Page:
Dueling Tax Initiatives Get Serious

The battle over new taxes for public education has ratcheted up yet another step.

Led by wealthy civil rights attorney Molly Munger, Proposition 38 advocates are now airing ads touting their proposal as the best way to solve California's education funding shortfall. Implicit in the message is a criticism of the way Gov. Jerry Brown has managed the issue -- particularly in terms of his intention to slice three weeks off the public school year if his proposal, Proposition 30, fails to pass.

This is a war that should have never happened.

Propositions 30 and 38 both seek to provide desperately needed funds for California's schools, where per-student spending now ranks 47th among the 50 states, according to a Education Week report.

The two propositions' means to acquire the new revenues are slightly different.

Brown hopes to capture $8 billion annually through higher income taxes on wealthy Californians, along with a quarter-cent uptick in the sales taxes, with the increases expiring in seven years. Munger has proposed higher income taxes for almost all Californians, with $10 billion raised over 12 years.

There are a few other minor differences, but at their cores, these two propositions have a lot in common. Yet the fact they are both on the ballot jeopardizes each measure.

Voters have a hard enough time deciphering ballot propositions. Put two similar ballot proposals on the same ballot and voters take on a dazed look similar to a deer staring at headlights. The fear is that the confusion will translate into "no" votes for both measures on Nov. 6.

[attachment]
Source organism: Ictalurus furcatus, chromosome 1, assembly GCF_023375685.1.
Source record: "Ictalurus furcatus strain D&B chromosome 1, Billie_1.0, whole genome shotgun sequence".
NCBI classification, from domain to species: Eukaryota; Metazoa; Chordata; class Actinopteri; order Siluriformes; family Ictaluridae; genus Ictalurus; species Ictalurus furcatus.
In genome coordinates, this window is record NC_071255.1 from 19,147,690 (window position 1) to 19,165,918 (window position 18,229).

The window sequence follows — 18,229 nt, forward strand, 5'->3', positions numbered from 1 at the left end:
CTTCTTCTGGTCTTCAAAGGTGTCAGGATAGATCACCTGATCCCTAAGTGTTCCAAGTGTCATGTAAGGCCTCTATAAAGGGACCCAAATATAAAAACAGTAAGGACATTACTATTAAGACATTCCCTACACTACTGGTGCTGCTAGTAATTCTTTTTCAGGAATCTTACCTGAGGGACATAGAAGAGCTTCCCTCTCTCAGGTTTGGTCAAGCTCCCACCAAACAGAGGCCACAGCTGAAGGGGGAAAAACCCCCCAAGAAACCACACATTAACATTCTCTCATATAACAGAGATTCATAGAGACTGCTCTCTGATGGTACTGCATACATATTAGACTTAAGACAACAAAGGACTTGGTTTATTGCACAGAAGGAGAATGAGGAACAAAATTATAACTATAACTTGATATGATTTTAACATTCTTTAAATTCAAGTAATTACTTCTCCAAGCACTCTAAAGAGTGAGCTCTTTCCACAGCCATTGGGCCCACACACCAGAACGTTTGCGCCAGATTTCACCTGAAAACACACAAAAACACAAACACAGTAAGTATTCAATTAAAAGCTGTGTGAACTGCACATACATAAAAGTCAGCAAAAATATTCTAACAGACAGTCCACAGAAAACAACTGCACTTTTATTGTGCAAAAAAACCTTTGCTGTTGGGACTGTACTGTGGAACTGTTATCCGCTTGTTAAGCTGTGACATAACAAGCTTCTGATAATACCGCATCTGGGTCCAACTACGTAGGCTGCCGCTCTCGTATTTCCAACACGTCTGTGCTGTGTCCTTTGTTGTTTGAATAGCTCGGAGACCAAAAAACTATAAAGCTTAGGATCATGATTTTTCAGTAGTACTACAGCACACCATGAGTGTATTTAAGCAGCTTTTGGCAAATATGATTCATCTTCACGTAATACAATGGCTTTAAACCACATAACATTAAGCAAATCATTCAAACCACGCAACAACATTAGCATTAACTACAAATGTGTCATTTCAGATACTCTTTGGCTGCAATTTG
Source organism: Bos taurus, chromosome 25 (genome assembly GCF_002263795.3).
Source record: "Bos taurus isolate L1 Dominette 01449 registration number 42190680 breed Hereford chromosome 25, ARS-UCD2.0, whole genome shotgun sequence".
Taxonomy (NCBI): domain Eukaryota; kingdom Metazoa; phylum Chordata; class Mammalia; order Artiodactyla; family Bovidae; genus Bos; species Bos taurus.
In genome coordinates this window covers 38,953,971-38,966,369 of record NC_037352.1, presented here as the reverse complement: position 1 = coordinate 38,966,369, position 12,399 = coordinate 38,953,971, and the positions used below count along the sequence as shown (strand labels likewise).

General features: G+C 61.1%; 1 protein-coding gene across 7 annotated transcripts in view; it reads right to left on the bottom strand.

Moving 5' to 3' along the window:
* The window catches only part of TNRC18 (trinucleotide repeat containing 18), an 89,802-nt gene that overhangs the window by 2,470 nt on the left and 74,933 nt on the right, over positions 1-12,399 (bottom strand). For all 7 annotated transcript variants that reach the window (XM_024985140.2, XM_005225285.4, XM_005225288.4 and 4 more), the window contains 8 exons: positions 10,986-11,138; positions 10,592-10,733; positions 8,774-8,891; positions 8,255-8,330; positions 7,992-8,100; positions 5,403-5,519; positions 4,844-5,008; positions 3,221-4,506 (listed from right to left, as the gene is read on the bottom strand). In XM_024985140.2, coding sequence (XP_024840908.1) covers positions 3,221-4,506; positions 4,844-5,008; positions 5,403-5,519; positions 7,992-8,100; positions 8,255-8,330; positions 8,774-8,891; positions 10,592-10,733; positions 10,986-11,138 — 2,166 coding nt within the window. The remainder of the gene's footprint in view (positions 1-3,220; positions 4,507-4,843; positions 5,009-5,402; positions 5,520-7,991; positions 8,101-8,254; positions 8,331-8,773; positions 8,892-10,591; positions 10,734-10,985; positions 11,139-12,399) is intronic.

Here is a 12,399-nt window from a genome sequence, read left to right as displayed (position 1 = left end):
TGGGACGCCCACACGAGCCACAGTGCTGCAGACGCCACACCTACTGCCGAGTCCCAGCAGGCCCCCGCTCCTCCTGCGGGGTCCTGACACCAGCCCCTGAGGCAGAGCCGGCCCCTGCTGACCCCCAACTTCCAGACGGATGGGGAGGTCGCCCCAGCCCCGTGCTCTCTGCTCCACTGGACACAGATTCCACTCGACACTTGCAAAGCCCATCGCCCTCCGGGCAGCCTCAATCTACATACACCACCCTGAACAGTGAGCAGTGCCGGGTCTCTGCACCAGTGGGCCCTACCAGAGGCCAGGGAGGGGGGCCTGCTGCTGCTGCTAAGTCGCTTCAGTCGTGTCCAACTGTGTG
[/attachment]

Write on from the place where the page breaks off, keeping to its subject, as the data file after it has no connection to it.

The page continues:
In fact, the latest Field polls show that both of the propositions are in trouble.

Brown's initiative currently has a small margin of support, with 51 percent saying they'll vote "yes" and 36 percent saying they'll vote "no" (PDF).

Although only a simple majority is required for passage, most experts believe that tax-based initiatives need support closer to 60 percent going into the election to accommodate tentative "yes" voters who change their minds about additional taxes.

Munger's proposition is in even more trouble, according to the Field results from Sept. 20. Currently, Proposition 38 is failing, with 41 percent supporting the initiative and 44 percent opposed.

Meanwhile, campaign fundraising has been fast and furious.

To date, Prop 30 proponents have accumulated more than $38 million, well beyond Brown's goal of $30 million. The Yes on Proposition 38 campaign has raised a bit more than $28 million, almost all of which has come via Munger's hefty checkbook, which shows no sign of running out of money.

Lost in the political food fight among traditional allies is the glee of the anti-tax groups, who have spent little energy fighting both initiatives. And why should they, when the camps for the two competing propositions are wreaking havoc and causing doubts among the voters.  

There you have it: two groups basically on the same side of the same issue. But because of fierce competition and voter confusion, both sides may well lose, leaving the state's beleaguered and underfunded public education system sinking to new lows.

Only in California.

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